Field trip! I never know how to feel about episodes where people go a-traveling to exotic locations; I get that it's fun for writers and can bring in interesting new elements and all that, but I'm a territorial sort of person, and the setting of a show is usually my favorite character. You can't all be gallivanting around Mexico! Who's taking care of Beacon Hills? I just find it sort of unsettling, but I'm willing to admit that might be more my issue than the show's.
I like Sra. Calavera. For a minute I thought maybe I wanted to see more of her, but on reflection I think I like the role she plays on the show, of a hunter whose territory is far enough away from Beacon Hills that she isn't actively trying to kill them, but also doesn't have much need to interact with them. If she were around more, she'd have to start hunting our folks, or else go through the hunter life-evaluation process and decide there are werewolves she's down with, and we've already done all that with Chris. She's not really down with any of these people, but they're not usually bothersome enough that she wants to take major risks to put them down, and that balance requires her to be far away and infrequently intersecting the main plots, exactly as she is.
This season feels a lot to me like a back-to-basics kind of season, where we keep going back to things in seasons 1 and 2 to revisit them from this stronger, older perspective that the characters now have. I really enjoyed watching them operate as a pack, fanning out to put everyone in the position that utilizes their talents; it says good things about Scott as a leader that he doesn't have that weird Captain Kirk insistence on heading up every mission – he trusts Stiles and Lydia and knows they're quick and flexible and inventive and should be doing the negotiating parts, while he stays back where he thinks the thick of the fighting will occur. It's easy and entertaining to compare this to the group actions in “Night School” and “Venomous,” which mainly consist of people trying to harry a large group of their confused peers in whatever direction seems best at the time. They have plans that actually are plans now! They grow up so fast. (Note that I'm not saying it's a great plan, and it goes about as well as “Let's just go into their stronghold and see how we do” was ever likely to go. But they are definitely thinking ahead like 17-year-olds and not like 15-year-olds now, so let's hear it for developing brains!)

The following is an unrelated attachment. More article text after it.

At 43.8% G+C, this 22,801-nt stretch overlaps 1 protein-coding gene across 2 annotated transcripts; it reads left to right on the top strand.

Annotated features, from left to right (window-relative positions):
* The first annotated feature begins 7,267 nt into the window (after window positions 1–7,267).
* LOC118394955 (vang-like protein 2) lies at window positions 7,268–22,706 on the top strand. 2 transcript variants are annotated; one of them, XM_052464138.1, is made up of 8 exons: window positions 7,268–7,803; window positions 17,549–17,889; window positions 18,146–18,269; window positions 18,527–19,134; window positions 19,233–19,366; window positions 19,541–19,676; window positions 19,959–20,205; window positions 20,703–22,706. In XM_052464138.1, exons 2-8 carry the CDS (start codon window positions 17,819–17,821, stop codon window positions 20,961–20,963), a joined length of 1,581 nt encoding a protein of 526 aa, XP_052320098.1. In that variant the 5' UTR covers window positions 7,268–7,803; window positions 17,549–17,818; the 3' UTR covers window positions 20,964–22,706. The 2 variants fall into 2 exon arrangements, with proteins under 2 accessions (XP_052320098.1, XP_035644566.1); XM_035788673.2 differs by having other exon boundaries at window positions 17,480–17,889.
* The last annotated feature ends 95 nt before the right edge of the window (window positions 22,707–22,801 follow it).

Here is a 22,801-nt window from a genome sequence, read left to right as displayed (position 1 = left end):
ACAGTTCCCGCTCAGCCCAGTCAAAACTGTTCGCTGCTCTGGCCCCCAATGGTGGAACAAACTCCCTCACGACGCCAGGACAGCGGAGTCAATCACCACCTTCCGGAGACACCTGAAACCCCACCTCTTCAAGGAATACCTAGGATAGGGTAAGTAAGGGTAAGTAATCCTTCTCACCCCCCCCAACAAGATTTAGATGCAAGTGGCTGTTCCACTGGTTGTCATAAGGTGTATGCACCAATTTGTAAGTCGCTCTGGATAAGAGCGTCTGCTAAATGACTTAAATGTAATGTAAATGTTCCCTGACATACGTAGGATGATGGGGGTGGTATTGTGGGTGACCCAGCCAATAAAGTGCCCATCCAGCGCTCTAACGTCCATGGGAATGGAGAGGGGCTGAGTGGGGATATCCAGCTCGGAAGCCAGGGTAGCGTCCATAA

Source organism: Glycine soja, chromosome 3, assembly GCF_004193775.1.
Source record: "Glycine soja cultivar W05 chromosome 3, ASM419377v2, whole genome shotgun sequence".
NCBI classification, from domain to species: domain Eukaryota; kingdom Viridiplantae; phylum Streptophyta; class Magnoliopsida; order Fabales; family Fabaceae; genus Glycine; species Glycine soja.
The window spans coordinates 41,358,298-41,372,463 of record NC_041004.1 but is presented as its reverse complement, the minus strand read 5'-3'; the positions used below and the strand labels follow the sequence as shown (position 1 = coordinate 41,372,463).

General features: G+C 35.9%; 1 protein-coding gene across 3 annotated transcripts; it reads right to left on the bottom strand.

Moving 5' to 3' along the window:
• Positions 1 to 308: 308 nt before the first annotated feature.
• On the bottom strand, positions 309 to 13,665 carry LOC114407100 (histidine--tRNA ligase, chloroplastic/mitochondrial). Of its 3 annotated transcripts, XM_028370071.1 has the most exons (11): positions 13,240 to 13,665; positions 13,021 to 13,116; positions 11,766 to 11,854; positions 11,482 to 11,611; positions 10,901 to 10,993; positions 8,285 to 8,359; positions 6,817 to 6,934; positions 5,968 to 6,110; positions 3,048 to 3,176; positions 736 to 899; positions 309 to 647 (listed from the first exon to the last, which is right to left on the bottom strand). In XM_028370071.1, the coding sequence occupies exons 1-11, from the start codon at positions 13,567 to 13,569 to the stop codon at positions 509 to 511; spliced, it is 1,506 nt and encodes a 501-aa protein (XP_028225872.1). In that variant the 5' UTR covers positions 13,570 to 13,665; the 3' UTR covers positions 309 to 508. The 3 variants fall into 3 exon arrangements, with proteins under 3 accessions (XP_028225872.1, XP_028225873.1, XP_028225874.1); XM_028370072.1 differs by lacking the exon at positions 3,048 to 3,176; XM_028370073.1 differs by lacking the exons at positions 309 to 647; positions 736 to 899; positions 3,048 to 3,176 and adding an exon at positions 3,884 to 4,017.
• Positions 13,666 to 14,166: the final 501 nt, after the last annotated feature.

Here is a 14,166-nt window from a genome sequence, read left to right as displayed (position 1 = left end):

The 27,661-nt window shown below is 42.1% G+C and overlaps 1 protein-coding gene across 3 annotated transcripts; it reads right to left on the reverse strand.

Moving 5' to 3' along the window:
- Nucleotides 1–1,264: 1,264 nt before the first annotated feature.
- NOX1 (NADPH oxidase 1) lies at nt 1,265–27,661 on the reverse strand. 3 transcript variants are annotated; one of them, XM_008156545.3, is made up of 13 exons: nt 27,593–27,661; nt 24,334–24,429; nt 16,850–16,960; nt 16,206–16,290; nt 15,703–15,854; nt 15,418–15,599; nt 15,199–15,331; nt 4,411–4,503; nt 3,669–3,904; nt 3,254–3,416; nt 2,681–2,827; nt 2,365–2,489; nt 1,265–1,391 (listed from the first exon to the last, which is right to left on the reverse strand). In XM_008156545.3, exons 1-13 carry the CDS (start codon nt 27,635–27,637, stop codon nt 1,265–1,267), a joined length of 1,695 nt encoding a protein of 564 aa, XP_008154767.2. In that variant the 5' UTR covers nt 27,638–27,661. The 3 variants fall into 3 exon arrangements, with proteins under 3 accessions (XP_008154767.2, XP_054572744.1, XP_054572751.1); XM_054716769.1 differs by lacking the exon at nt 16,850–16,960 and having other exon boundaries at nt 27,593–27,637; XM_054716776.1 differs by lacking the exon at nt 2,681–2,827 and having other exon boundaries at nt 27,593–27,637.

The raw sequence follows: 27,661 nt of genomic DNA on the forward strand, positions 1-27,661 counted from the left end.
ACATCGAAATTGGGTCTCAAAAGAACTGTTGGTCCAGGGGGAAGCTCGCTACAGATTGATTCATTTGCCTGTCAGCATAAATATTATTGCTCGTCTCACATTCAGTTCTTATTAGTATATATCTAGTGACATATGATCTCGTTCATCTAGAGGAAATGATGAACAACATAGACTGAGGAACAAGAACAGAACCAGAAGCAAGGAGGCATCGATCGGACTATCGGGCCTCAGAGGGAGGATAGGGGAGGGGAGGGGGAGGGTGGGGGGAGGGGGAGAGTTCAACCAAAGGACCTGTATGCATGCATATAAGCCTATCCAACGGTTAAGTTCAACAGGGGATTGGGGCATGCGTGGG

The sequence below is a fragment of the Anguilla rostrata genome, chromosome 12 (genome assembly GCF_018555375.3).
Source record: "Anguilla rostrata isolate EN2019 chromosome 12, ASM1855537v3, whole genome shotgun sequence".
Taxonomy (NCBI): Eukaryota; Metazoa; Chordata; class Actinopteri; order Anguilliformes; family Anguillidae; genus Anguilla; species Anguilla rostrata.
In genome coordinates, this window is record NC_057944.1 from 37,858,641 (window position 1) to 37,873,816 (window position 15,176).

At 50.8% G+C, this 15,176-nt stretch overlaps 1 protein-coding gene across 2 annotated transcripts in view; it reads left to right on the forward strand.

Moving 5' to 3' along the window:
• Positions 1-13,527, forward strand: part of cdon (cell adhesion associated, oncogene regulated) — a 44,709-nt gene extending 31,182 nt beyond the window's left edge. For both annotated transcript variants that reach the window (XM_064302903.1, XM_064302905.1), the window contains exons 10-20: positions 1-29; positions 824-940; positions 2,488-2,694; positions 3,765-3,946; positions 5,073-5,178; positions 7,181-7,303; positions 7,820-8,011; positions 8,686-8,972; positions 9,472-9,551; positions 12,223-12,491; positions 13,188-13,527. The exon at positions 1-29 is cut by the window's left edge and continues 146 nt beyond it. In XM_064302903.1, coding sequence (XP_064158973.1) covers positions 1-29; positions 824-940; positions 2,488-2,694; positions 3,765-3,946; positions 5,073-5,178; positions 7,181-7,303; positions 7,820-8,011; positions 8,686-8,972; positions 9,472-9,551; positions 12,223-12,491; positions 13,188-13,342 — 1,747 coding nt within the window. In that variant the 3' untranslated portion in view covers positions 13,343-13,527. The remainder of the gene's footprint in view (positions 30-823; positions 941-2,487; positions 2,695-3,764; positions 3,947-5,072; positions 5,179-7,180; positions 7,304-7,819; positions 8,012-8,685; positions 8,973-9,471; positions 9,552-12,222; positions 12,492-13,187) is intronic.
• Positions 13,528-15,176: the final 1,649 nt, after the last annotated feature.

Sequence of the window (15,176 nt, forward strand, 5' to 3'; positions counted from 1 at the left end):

The show would really like you to ship Kira and Malia now. After everything it's done for you, isn't that really the least you can give it in return?
Cora and Peter survived, and also Derek and Laura. So it really wasn't very effective, as a form of Hale-elimination. I wonder how many people did die in the fire? And if all of them lived in the house? I kind of miss the house. I'm sure the loft is much nicer to live in, physically and psychologically, but as set design goes, I think the Hale house was more interesting.
Hey, dude, what's with this “the Calaveras, they treat the code like law” business? Are you implying, as opposed to someone else? Because if so, Victoria Argent would probably like to have a word with you. I mean, sure, Kate obviously doesn't give a shit, but in terms of families, she's not representative.
So technically, Kate is a kanima, right? We established in s2 that sometimes a person who would normally turn into a werewolf turns into some other kind of beastie, which is viewed as an abomination stemming from severe psychological problems in the victim. Jackson got bit by Derek and should've been a werewolf, but became something else, until – I don't know, the love of a good woman or something made him feel less abandoned, and now he's a plain werewolf. So Kate got scratched deeply by Peter and should've been a werewolf, but she's something weirder, too, because issues. Correct me if I'm wrong, but that's an according-to-Hoyle kanima, right? So I want to know why Kate isn't seeking a master. There are worldbuilding rules, people. This can be a special case, but you have to tell us why.
The front half of this episode was far more interesting than the back, I feel. After the Calaveras exit stage left, really nothing happens except driving through the desert and being concerned about stuff that could hurt someone but doesn't really. It's hard to come up with something to follow your Saw-esque torture sequence that isn't a bit of a dramatic let-down, I guess.